Brown Marmorated Stink Bug Nymph

Subject: A True Bug I’ve Never Seen Before
Location: Portland, Oregon
September 20, 2016 6:18 pm
It’s been too many years since I took my college entomology class; are you able to identify unusual-looking bug? It was at rest on a hibiscus shrub and fairly relaxed about having its photo taken. The temperature was 64° and the skies partly cloudy. The location was the outskirts of Portland, Oregon.
Signature: David Hopkins

Brown Marmorated Stink Bug Nymph
Brown Marmorated Stink Bug Nymph

Dear David,
This is a Brown Marmorated Stink Bug Nymph,
Halyomorpha halys, a non-native species that was reported in North America “First collected in 1998 in Allentown, PA, but probably arrived several years earlier” according to BugGuide.  In less than 20 years, it has spread across North America and BugGuide reports:  “Native to E. Asia, adventive elsewhere” and “Highly polyphagous, reported on ~300 plant spp. in its native range; feeds mostly on fruit, but also on leaves, stems, petioles, flowers, and seeds. Damage typically confined to fruiting structures.”  According to the Minnesota Department of Agriculture:  “Across North America, brown marmorated stink bug has been found in 42 states and two Canadian provinces (Ontario and Quebec). It is causing severe agriculture problems in nine states and nuisance problems in 16 others.”  One of the reasons the Brown Marmorated Stink Bug is considered a nuisance is that they frequently enter homes to hibernate when the weather begins to cool.  Needless to say, we have no problem tagging the Brown Marmorated Stink Bug as an Invasive Exotic species.  You can compare your individual to this BugGuide image.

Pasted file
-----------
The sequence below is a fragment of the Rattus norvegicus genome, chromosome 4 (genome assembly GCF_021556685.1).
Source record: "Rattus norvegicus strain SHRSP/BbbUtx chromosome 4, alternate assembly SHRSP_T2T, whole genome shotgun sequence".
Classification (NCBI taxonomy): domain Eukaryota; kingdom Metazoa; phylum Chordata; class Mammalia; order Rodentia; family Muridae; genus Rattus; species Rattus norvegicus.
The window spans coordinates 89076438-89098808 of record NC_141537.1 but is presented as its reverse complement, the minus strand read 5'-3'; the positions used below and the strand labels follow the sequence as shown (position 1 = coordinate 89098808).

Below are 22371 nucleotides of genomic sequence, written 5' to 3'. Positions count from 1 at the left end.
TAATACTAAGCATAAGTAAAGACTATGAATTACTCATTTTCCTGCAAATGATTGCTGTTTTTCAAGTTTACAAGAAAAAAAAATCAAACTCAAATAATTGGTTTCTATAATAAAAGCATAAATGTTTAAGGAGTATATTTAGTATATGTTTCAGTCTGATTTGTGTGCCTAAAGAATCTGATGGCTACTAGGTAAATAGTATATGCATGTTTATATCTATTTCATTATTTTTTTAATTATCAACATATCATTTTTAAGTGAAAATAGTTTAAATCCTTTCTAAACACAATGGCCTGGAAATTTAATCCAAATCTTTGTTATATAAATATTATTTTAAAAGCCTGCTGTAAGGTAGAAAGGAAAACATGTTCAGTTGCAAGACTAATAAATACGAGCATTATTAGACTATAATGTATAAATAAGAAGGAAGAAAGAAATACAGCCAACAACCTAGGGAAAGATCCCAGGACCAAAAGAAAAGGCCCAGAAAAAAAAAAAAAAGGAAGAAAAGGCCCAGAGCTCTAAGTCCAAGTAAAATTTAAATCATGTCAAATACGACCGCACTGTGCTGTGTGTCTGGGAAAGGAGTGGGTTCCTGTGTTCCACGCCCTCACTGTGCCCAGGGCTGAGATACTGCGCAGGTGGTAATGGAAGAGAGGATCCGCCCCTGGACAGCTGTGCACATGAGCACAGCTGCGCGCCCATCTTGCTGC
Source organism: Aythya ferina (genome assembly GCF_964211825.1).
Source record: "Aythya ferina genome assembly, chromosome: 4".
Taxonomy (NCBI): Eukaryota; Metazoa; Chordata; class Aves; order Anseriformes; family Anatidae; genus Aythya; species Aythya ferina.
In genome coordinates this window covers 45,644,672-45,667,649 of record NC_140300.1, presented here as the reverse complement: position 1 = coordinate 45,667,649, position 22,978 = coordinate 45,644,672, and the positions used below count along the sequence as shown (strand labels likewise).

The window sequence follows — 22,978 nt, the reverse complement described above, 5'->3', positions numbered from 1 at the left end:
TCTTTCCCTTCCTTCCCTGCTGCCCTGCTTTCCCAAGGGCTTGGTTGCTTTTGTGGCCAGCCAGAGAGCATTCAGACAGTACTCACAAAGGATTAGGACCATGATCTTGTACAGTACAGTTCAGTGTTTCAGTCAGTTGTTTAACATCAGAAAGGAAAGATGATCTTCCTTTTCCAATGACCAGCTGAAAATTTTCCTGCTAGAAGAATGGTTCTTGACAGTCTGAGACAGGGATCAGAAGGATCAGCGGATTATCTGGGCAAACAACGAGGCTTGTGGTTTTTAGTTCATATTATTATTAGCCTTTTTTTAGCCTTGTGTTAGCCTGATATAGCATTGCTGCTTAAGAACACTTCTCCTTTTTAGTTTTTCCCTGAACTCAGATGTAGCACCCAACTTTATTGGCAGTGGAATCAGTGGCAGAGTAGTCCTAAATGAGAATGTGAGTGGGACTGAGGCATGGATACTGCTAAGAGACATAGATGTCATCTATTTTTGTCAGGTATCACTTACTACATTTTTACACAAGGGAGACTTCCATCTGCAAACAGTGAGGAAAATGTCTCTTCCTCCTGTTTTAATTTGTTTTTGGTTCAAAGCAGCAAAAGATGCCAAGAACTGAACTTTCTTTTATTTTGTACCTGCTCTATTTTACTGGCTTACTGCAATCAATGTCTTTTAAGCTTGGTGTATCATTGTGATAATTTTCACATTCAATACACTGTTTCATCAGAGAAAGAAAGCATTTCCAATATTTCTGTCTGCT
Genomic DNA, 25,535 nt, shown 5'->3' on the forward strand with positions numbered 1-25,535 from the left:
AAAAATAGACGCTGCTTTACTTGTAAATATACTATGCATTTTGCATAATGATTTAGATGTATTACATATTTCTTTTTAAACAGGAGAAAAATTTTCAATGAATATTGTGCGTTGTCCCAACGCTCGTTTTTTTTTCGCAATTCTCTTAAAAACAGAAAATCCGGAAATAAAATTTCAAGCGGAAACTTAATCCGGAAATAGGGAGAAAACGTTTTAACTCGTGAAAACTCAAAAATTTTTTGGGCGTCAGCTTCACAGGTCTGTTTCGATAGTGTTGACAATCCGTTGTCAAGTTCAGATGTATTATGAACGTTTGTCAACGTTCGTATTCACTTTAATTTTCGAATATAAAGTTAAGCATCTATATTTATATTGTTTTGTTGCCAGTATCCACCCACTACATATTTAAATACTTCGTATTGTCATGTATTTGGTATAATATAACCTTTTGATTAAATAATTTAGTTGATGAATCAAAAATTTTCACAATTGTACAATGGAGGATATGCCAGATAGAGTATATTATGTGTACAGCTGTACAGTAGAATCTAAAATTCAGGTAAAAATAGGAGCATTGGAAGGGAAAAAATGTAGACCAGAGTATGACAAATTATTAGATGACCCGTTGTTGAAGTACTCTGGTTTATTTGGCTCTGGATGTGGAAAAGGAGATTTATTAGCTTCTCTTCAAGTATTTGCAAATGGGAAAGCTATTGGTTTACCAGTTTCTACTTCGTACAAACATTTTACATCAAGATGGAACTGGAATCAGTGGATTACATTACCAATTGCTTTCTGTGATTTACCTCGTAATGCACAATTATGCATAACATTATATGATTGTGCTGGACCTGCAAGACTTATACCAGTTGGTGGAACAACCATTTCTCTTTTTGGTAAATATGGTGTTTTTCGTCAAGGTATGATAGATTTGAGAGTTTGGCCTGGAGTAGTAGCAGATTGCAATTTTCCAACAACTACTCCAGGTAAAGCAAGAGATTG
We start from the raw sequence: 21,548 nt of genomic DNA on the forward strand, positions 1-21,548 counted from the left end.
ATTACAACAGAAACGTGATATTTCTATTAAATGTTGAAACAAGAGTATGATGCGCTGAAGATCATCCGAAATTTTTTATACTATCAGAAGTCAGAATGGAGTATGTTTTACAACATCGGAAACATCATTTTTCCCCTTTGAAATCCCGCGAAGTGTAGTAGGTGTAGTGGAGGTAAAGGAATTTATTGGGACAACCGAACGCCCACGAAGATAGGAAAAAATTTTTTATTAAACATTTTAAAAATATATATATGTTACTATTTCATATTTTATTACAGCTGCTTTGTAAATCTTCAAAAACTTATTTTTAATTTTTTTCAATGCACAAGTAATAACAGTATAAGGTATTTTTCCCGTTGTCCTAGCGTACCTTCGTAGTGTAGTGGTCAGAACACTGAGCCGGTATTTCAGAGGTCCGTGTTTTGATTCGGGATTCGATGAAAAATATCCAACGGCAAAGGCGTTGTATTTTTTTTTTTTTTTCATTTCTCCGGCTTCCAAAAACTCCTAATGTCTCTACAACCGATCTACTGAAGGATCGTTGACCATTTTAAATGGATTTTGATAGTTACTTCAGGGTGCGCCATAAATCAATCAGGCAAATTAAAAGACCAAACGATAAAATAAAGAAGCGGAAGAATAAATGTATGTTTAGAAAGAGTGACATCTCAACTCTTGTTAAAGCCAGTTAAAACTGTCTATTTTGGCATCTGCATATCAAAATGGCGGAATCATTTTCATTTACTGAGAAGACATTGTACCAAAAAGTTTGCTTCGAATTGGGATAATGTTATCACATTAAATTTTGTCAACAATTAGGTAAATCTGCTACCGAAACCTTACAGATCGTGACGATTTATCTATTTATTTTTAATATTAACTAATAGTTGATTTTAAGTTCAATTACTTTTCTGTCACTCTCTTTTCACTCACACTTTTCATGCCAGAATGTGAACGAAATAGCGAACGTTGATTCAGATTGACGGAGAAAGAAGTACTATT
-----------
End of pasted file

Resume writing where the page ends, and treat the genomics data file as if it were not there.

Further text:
Thanks for your very prompt identification! I was familiar with the adult form, but this was the first time I saw the nymph form. You probably get questions about this all the time. In just the last few years it’s become so ubiquitous, that I see it more than any other hemipteran. Last winter, many tens of them congregated at the bathroom skylight for several weeks and removing them with the vacuum cleaner resulted in a vile stench — they lived up to their name!
Thanks again, Daniel.

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